ENGL 342 - Studies in Shakespeare
Semester Offered: Spring
Advanced study of Shakespeare’s work and its cultural significance in various contexts from his time to today.
Topic for 2020/21b: Shakespeare Today. (Same as DRAM 342 ) This course seeks answers to the question of what Shakespeare means in our contemporary culture. What is “Shakespeare” and, for that matter, what is “culture” today? How dead is the author if he is called Shakespeare? How has Shakespeare been made, rediscovered, and reinvented? The exceeding (and frequently uncritical) appreciation of Genius Shakespeare has been variously described as “Bardolatry,” “Shakespeare cult,” “Shakespeare fetish,” and “Shakespeare myth.” Our aim is to examine the genealogy and the current effects of Shakespeare’s distinguished cultural status. We begin by clarifying a few theoretical issues and exploring how this cultural icon has been constructed from Shakespeare’s time to the present, after which we focus on specific Shakespeare plays contrasting their cultural significance and possible meanings in Shakespeare’s time with their significance and meanings today. Four Shakespeare plays are at the center of our investigations: The Taming of the Shrew, The Merchant of Venice, Othello, and The Tempest. In this second part of the course, we pay special attention to stage, film, and digital adaptations as well as other cultural appropriations of these plays. Zoltán Márkus.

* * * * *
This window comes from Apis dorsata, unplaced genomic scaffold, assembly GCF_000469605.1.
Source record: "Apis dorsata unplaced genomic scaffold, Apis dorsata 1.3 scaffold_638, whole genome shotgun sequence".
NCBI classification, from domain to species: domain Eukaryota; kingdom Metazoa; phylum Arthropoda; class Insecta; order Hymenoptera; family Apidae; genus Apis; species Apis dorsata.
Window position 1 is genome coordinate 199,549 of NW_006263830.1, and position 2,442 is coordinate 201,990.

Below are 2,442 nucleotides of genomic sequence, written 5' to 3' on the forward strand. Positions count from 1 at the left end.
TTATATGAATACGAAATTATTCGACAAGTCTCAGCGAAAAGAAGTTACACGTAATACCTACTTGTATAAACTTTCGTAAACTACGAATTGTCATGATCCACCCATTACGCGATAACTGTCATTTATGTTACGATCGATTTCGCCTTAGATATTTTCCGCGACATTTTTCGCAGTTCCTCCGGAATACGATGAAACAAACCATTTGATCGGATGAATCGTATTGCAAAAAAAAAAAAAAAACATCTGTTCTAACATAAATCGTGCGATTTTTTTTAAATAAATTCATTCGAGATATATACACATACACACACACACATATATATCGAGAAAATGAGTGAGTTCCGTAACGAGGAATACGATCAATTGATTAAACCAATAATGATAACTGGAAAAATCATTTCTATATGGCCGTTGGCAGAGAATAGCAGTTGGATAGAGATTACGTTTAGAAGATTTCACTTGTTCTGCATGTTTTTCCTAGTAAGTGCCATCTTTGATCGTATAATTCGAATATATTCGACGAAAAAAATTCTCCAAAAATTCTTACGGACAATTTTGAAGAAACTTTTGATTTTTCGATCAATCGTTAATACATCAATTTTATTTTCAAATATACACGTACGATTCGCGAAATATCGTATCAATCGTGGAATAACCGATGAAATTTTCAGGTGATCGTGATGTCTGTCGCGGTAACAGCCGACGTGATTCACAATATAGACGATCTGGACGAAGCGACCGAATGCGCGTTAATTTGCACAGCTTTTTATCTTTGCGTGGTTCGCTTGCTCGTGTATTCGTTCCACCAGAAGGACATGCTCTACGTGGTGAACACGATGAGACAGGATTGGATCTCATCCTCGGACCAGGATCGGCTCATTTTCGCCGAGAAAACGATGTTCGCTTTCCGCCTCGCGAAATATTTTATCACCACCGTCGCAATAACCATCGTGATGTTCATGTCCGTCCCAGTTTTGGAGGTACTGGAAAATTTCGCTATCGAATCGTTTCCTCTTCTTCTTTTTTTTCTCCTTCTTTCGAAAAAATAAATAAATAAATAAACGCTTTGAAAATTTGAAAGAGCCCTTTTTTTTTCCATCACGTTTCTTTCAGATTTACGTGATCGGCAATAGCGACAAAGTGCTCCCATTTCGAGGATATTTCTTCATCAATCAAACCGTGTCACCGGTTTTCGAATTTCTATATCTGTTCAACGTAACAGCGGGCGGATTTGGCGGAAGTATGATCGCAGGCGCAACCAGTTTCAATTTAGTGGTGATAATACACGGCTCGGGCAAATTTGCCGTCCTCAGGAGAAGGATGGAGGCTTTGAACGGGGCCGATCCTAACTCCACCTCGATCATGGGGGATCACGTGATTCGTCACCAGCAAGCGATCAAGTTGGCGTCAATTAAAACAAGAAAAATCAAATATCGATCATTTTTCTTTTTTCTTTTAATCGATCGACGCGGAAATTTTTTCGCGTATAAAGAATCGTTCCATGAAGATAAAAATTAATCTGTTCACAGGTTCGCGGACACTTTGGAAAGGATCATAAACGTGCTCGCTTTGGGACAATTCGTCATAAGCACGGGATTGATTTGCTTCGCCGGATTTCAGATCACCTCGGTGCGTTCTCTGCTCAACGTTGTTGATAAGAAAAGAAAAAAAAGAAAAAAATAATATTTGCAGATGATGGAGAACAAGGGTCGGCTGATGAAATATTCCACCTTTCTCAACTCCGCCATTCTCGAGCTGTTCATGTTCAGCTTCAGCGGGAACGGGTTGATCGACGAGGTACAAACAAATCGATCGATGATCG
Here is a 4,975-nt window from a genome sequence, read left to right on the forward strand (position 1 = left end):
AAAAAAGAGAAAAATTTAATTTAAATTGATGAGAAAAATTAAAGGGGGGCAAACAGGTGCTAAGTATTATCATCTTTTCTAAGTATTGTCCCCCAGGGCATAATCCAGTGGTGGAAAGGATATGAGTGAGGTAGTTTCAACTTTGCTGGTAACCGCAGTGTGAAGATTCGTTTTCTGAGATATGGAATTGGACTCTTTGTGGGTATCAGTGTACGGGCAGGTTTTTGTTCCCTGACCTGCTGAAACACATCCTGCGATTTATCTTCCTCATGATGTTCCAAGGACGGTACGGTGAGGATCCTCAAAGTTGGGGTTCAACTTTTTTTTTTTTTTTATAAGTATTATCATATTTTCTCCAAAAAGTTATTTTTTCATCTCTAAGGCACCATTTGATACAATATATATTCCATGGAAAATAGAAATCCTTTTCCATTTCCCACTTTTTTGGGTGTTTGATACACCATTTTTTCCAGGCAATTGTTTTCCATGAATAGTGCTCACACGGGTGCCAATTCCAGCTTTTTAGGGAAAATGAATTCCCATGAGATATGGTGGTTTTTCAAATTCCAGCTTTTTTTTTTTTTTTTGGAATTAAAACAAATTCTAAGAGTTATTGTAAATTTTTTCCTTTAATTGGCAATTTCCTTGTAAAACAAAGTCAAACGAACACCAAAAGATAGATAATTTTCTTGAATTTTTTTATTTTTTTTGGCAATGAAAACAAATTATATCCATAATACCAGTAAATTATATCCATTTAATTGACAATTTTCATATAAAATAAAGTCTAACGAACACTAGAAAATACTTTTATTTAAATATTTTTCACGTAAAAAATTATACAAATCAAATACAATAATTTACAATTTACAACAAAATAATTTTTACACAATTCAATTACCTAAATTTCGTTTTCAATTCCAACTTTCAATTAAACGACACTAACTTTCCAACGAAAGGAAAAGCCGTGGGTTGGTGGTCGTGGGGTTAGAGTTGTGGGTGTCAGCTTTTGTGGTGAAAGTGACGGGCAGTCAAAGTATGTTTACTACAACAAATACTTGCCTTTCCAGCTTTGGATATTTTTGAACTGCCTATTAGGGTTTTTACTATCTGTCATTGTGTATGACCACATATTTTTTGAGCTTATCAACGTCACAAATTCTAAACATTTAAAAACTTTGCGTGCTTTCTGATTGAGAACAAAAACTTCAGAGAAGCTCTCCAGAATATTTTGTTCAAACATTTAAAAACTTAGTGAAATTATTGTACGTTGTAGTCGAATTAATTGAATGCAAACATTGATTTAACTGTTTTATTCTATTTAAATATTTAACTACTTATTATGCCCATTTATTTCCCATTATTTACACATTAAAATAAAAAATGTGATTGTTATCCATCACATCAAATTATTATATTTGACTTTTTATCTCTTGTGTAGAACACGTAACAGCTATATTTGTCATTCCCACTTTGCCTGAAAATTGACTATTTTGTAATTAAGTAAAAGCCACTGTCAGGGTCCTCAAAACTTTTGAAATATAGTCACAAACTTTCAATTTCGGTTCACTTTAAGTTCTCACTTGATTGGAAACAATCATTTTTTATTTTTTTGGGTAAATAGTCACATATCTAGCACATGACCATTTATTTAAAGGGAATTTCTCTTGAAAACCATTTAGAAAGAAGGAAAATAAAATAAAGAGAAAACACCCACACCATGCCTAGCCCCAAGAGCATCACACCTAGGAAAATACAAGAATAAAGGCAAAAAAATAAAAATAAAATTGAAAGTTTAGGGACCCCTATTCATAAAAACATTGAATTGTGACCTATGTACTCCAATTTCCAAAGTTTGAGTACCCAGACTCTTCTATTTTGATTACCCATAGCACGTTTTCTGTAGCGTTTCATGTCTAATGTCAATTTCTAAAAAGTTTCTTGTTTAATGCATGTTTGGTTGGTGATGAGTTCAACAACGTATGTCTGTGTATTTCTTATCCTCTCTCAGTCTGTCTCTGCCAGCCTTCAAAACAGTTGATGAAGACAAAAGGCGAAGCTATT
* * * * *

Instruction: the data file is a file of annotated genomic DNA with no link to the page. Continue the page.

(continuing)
One 2-hour period.
Course Format: CLS
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